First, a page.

By Will Boggs MD
NEW YORK (Reuters Health) - 19/9/2019
Metastatic colorectal cancer with class-3 BRAF mutations is likely to respond to anti-EGFR therapy, whereas cancers with class-2 BRAF mutations are unlikely to respond, suggests an analysis of databases and electronic records.
"A recent phase III clinical trial established the efficacy of combining anti-EGFR antibody with BRAF inhibitor and MEK inhibitor in patients with class-1-BRAF-mutant colorectal cancer," Dr. Hiromichi Ebi of Nagoya University Graduate School of Medicine, in Nagoya, Japan, told Reuters Health by email. "We now added a strategy for the use of anti-EGFR antibody against BRAF-class-3-mutant colorectal cancer."
"Functionally, class-3 BRAF mutants were expected to be sensitive to anti-EGFR antibodies because their activation is dependent on receptor tyrosine kinase signaling," he explained. "In contrast, class-2 mutants signal independently of receptor tyrosine kinase."
Dr. Ebi and colleagues analyzed the responses of patients with metastatic colorectal cancer with non-V600 BRAF alterations to EGFR antibody therapy. The study included 32 class-2-BRAF-mutant tumors, 72 class-3-BRAF-mutant tumors, 13 uncharacterized BRAF mutants, and one mutant with no effect on ERK signaling.
Median overall survival for these patients was 40.2 months. Survival trended shorter in patients with concurrent RAS-tumor mutations (median, 29.0 months versus 44.2 months with RAS wild-type tumors), and, among patients with RAS-wild-type tumors, trended shorter among those with class-2-BRAF mutants (median, 26.0 months) than among those with class-3 BRAF mutants (median, 44.8 months).
While about half of patients had a response to first-line or second-line treatment containing an EGFR antibody, 78% (seven of nine) of patients with class-3-BRAF-mutant cancer responded to treatment, compared with only 17% (one of six) of patients with class-2-BRAF-mutant metastatic colorectal cancer, the researchers report in Clinical Cancer Research, online September 12.
With third-line or later-line anti-EGFR treatment, no patients with class-2-BRAF-mutant cancer responded, compared to 37% (7/19) of patients with class-3-BRAF-mutant metastatic colorectal cancer.
The median duration of response to EGFR antibody therapy tended to be shorter for class-2-BRAF-mutant metastatic colorectal cancer (4.0 months) than for class-3-BRAF-mutant cancer (6.1 months).
"Cancer genomic-profiling tests increasingly identify BRAF non-V600 mutations," Dr. Ebi said. "Based on our findings, colorectal-cancer patients with class-3 BRAF mutations should be considered for anti-EGFR antibody treatment, while the use of anti-EGFR antibody should be avoided for patients with class-2 BRAF mutation."
Dr. Ibrahim H. Sahin of Emory University School of Medicine, in Atlanta, who recently reviewed precision medicine for metastatic colorectal cancer, told Reuters Health by email, "These findings suggest that we should not be lumping all BRAF mutations into the same category and clinical heterogeneity exists among BRAF-mutation colorectal-cancer patients. Patients with class-3 BRAF mutations should be considered for anti-EGFR-directed therapies. Further research is needed for class-2 BRAF mutations."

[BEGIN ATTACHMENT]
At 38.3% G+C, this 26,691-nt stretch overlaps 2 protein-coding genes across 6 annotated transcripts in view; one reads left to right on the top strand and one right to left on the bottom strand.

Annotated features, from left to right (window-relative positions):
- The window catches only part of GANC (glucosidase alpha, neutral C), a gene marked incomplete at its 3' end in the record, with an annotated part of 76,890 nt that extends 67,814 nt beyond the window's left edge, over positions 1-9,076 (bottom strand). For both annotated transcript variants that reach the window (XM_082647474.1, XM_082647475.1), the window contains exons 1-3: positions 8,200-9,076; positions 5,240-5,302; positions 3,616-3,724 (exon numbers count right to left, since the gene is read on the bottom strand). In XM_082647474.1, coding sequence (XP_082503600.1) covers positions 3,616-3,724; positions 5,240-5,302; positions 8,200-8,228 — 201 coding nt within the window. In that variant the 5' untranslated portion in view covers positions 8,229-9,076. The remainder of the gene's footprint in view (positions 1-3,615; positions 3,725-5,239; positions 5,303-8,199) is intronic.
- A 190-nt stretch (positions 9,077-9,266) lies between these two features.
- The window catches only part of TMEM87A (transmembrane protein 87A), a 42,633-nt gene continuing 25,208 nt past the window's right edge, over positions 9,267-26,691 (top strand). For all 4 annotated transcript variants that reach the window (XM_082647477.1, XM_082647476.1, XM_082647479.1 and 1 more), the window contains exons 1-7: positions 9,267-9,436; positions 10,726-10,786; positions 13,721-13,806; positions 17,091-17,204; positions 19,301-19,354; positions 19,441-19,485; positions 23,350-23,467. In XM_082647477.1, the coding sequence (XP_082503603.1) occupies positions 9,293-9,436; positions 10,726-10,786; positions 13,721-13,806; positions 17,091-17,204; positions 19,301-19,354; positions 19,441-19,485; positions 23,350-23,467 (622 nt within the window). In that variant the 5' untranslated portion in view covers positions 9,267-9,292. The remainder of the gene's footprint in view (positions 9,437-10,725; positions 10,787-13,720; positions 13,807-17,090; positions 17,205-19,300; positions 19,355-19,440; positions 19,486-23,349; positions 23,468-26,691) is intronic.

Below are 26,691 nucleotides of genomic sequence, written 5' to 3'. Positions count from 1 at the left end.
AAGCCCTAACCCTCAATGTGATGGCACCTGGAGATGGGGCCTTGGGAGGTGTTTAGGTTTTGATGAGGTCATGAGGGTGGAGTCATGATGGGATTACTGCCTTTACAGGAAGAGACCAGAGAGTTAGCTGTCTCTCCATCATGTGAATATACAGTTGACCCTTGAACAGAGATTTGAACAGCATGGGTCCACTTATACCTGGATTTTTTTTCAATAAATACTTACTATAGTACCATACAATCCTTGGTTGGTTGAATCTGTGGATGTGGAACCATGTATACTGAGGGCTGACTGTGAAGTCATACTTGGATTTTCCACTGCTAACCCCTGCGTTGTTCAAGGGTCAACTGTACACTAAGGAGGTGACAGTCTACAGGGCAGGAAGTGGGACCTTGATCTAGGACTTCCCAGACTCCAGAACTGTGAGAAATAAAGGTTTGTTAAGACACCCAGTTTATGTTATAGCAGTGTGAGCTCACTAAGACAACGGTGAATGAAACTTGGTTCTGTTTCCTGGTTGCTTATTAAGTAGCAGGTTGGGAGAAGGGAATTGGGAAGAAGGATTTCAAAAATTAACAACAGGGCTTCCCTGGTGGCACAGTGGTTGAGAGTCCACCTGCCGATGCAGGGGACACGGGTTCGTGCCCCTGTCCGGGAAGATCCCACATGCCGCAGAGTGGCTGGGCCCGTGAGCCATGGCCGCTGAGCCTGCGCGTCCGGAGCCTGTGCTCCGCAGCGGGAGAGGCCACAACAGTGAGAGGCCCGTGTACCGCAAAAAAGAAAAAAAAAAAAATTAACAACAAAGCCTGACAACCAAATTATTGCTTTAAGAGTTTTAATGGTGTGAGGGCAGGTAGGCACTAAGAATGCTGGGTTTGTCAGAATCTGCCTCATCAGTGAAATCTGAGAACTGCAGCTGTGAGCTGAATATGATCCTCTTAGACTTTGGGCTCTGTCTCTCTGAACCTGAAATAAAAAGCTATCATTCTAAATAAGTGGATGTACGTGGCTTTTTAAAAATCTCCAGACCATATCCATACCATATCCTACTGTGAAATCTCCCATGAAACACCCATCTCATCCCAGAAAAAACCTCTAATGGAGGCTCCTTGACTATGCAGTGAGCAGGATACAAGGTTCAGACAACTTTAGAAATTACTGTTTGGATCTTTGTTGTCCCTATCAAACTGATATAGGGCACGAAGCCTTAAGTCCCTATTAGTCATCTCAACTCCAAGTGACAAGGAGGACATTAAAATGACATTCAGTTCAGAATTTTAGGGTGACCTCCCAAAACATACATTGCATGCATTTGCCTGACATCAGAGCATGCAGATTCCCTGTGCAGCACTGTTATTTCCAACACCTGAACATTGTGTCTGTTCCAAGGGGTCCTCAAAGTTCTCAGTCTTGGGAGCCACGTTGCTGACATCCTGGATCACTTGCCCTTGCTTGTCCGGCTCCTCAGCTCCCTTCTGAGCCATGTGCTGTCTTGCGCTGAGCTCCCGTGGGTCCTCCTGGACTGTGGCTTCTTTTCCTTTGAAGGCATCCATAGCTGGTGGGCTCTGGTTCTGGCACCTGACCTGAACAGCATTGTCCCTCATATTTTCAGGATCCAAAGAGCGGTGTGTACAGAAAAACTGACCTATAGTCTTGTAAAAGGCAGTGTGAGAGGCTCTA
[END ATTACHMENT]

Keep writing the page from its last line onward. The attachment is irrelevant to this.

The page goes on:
"Personalize each patient's care, and be aware that different types of BRAF mutations exist among colorectal cancer patients, which may benefit from different therapies," he said.
"It is important to remember that the large bulk of the BRAF mutations in colorectal cancer are V600E and V600K, and they are in class 1," added Dr. Sahin, who was not involved in the study. "So the implication of this study will be only in a limited number of colorectal-cancer patients."
Dr. Michel Ducreux from Gustave Roussy Cancer Campus, in Paris, recently reviewed targeted therapy of BRAF-mutant colorectal cancer. He told Reuters Health by email, "The first step is clearly an adequate characterization of the BRAF mutations, and after that to consider anti-EGFR treatment in class 3 and not in class 2."
"It is not clear if all the platforms that are doing BRAF mutations testing are aware of the classification and able to stratify their results according to this classification," said Dr. Ducreux, who also was not linked to the study.
Dr. Alan P. Venook of the University of California, San Francisco, an expert in colorectal and liver cancers, told Reuters Health by email, "It should not surprise anyone that different mutations have different ramifications for a given cancer. Unfortunately, although this finding may very well be correct, this exemplifies the challenge of interpreting results on smaller and smaller subsets."
He recommends cautious interpretation of these findings. "Subtypes of mutations may be beyond the current capacity of many oncologists, and these results are not definitive," said Dr. Venook, who also was not part of the study.
Clin Cancer Res 2019.
Stay up-to-date with Medicom. Subscribe to the Medicom Conference Reports and newsletter.
Medicom provides the highest quality medical information and tools to international medical professionals.